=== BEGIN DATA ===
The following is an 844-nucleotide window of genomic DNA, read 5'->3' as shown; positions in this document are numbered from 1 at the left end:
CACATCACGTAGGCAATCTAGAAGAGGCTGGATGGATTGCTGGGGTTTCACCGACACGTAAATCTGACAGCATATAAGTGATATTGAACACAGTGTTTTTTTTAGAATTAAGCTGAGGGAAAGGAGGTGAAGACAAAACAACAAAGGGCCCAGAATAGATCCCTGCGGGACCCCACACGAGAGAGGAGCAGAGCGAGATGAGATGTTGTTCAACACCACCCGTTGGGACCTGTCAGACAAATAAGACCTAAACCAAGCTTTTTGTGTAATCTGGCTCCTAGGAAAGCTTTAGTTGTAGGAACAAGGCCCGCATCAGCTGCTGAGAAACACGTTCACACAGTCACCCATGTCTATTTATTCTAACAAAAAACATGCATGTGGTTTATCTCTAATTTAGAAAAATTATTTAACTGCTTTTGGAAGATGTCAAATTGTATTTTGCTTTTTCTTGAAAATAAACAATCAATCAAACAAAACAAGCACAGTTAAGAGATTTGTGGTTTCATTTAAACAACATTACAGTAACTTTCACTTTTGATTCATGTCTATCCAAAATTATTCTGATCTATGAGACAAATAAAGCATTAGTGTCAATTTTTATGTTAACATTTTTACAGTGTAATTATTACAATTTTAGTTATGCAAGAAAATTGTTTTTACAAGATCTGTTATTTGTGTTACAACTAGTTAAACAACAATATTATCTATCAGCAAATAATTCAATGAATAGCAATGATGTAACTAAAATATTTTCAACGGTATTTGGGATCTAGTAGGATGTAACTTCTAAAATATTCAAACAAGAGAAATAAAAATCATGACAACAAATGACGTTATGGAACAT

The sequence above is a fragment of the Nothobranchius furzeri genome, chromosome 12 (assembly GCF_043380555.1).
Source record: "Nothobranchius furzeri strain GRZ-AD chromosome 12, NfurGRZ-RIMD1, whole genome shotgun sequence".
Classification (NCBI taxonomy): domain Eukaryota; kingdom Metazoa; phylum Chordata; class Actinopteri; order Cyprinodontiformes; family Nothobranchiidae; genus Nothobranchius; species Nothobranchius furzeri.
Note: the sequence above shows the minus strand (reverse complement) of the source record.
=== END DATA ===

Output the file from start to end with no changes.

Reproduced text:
The following is an 844-nucleotide window of genomic DNA, read 5'->3' as shown; positions in this document are numbered from 1 at the left end:
CACATCACGTAGGCAATCTAGAAGAGGCTGGATGGATTGCTGGGGTTTCACCGACACGTAAATCTGACAGCATATAAGTGATATTGAACACAGTGTTTTTTTTAGAATTAAGCTGAGGGAAAGGAGGTGAAGACAAAACAACAAAGGGCCCAGAATAGATCCCTGCGGGACCCCACACGAGAGAGGAGCAGAGCGAGATGAGATGTTGTTCAACACCACCCGTTGGGACCTGTCAGACAAATAAGACCTAAACCAAGCTTTTTGTGTAATCTGGCTCCTAGGAAAGCTTTAGTTGTAGGAACAAGGCCCGCATCAGCTGCTGAGAAACACGTTCACACAGTCACCCATGTCTATTTATTCTAACAAAAAACATGCATGTGGTTTATCTCTAATTTAGAAAAATTATTTAACTGCTTTTGGAAGATGTCAAATTGTATTTTGCTTTTTCTTGAAAATAAACAATCAATCAAACAAAACAAGCACAGTTAAGAGATTTGTGGTTTCATTTAAACAACATTACAGTAACTTTCACTTTTGATTCATGTCTATCCAAAATTATTCTGATCTATGAGACAAATAAAGCATTAGTGTCAATTTTTATGTTAACATTTTTACAGTGTAATTATTACAATTTTAGTTATGCAAGAAAATTGTTTTTACAAGATCTGTTATTTGTGTTACAACTAGTTAAACAACAATATTATCTATCAGCAAATAATTCAATGAATAGCAATGATGTAACTAAAATATTTTCAACGGTATTTGGGATCTAGTAGGATGTAACTTCTAAAATATTCAAACAAGAGAAATAAAAATCATGACAACAAATGACGTTATGGAACAT

The sequence above is a fragment of the Nothobranchius furzeri genome, chromosome 12 (assembly GCF_043380555.1).
Source record: "Nothobranchius furzeri strain GRZ-AD chromosome 12, NfurGRZ-RIMD1, whole genome shotgun sequence".
Classification (NCBI taxonomy): domain Eukaryota; kingdom Metazoa; phylum Chordata; class Actinopteri; order Cyprinodontiformes; family Nothobranchiidae; genus Nothobranchius; species Nothobranchius furzeri.
Note: the sequence above shows the minus strand (reverse complement) of the source record.